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5 December 2013 11:26 am ,
Vol. 342 ,
Researchers have been hot on the trail of the elusive Denisovans, a type of ancient human known only by their DNA and...
Thousands of scientists in the Russian Academy of Sciences (RAS) are about to lose their jobs as a result of the...
Dyslexia, a learning disability that hinders reading, hasn't been associated with deficits in vision, hearing, or...
Exotic, elusive, and dangerous, snakes have fascinated humankind for millennia. They can be hard to find, yet their...
Researchers have sequenced and analyzed the first two snake genomes, which represent two evolutionary extremes. The...
Snake venoms are remarkably complex mixtures that can stun or kill prey within minutes. But more and more researchers...
At age 30, Dutch biologist Freek Vonk has built up a respectable career as a snake scientist. But in his home country,...
Since arriving on the island of Guam in the 1940s, the brown tree snake ( Boiga irregularis ) has extirpated native...
- 5 December 2013 11:26 am , Vol. 342 , #6163
- About Us
Diversified Science on New Panel's Agenda
23 October 1998 7:00 pm
WASHINGTON, D.C.--In the latest effort to boost the numbers of underrepresented populations in science, President Clinton signed a bill last week that calls for a new commission that will recommend ways to remedy the imbalance. The commission, to consist of seven corporate representatives and four science educators, will meet over the course of a year to explore what can be done for women, minorities, and people with disabilities who are pursuing scientific careers.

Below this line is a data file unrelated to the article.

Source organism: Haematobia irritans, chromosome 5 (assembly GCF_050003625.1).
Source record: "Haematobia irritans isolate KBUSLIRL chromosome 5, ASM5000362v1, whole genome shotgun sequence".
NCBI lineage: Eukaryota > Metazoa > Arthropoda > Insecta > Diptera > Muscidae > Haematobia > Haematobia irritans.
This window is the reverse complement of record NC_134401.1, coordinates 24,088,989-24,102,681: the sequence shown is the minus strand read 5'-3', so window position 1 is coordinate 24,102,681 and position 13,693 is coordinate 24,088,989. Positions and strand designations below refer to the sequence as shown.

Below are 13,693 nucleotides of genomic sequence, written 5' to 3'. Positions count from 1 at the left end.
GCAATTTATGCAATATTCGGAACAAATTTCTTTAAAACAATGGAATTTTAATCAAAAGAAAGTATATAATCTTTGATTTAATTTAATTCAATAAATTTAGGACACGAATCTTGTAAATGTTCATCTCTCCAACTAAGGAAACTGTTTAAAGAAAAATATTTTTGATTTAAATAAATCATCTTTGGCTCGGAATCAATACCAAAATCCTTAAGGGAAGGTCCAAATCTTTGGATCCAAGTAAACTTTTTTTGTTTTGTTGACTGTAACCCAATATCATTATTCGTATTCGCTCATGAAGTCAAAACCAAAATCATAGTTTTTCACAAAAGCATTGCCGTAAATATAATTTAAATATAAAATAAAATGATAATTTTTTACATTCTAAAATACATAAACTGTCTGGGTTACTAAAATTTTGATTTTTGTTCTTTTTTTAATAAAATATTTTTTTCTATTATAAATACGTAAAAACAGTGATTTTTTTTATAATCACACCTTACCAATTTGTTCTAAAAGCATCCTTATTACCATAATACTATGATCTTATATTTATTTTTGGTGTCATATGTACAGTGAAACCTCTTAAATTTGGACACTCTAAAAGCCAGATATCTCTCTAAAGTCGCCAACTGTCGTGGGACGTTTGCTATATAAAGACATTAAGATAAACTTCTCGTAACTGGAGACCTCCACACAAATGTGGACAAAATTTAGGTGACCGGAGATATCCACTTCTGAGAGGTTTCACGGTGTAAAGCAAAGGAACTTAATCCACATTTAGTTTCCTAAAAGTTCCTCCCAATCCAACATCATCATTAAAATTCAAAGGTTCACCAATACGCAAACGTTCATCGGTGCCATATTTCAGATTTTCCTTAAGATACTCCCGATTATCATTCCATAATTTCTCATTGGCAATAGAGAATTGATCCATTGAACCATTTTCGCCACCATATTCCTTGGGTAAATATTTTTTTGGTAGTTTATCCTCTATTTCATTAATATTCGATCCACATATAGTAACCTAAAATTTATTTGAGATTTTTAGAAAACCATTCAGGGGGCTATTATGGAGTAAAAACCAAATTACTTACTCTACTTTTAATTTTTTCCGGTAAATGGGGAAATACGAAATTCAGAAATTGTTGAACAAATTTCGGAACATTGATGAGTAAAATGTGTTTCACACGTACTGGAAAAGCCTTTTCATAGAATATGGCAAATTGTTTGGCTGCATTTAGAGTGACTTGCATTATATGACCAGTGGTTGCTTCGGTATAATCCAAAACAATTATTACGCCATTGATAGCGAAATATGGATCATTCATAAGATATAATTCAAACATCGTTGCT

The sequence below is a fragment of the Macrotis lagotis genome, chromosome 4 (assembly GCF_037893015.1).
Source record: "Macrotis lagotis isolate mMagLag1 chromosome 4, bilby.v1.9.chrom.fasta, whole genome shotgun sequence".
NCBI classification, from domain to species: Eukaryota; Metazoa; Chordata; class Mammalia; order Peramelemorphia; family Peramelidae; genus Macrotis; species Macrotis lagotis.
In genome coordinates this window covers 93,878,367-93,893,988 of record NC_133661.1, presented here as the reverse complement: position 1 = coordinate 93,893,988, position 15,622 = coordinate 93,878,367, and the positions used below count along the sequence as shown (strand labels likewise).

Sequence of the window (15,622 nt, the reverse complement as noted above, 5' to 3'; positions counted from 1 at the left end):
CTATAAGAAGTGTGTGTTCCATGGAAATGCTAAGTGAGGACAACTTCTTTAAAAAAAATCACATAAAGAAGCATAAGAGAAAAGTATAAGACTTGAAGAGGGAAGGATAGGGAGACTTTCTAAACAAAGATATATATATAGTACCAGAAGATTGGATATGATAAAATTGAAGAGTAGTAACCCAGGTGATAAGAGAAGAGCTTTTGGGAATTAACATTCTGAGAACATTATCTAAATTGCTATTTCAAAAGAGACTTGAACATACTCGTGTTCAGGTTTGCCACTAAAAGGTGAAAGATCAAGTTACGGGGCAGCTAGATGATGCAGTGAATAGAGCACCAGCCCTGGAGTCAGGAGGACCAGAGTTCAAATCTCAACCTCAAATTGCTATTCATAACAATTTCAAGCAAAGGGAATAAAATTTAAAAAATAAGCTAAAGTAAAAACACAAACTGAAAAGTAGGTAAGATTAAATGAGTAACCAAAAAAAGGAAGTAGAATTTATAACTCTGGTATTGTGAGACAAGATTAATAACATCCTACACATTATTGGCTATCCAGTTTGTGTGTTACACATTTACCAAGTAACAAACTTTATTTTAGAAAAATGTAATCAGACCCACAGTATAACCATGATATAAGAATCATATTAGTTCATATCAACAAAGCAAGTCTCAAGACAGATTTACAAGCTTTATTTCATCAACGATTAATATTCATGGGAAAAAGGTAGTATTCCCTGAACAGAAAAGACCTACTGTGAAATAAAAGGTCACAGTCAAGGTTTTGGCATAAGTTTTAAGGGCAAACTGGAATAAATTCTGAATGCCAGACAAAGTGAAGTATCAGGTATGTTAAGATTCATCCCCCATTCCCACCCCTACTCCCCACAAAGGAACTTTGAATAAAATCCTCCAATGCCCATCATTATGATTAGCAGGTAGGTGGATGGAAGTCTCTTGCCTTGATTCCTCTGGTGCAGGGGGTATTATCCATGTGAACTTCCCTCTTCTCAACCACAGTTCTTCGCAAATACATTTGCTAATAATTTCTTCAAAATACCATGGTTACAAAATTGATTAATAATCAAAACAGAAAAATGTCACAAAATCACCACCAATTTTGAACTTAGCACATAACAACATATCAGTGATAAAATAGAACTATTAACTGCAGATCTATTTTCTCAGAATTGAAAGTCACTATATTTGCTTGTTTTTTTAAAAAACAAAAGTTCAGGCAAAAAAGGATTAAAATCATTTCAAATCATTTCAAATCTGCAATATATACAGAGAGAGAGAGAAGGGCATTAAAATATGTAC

Representative Connie Morella (R-MD), who proposed the bill, was initially struck by the scarcity of women in science and engineering--they make up less than 10% of the profession. But when her bill reached the House Education Committee earlier this year, Democrats argued that it would be a mistake to focus only on women, because minorities and disabled individuals fare just as poorly. "For many years science has been a white male profession," says one Democratic congressional aide. Republicans agreed to broaden the bill, but discouraged the use of affirmative action as a remedy.
So while Morella was pleased to see some progress on her initiative this year, her staff remains cautious about how the commission will work: "I just hope [its broadness] will be manageable," says an aide to Morella. On the Democratic side, aides worry that this new commission, whose members will be appointed within 6 weeks by the Washington, D.C.-based National Governors' Association, will do little more than those that preceded it.
Outside the Capitol, however, some are more hopeful. "If the committee could pull together what we already know ... and make very strong recommendations" regarding changes in science and engineering education, the effort would be worth it, says Elaine Seymour, who works in the Bureau of Sociological Research at the University of Colorado, Boulder.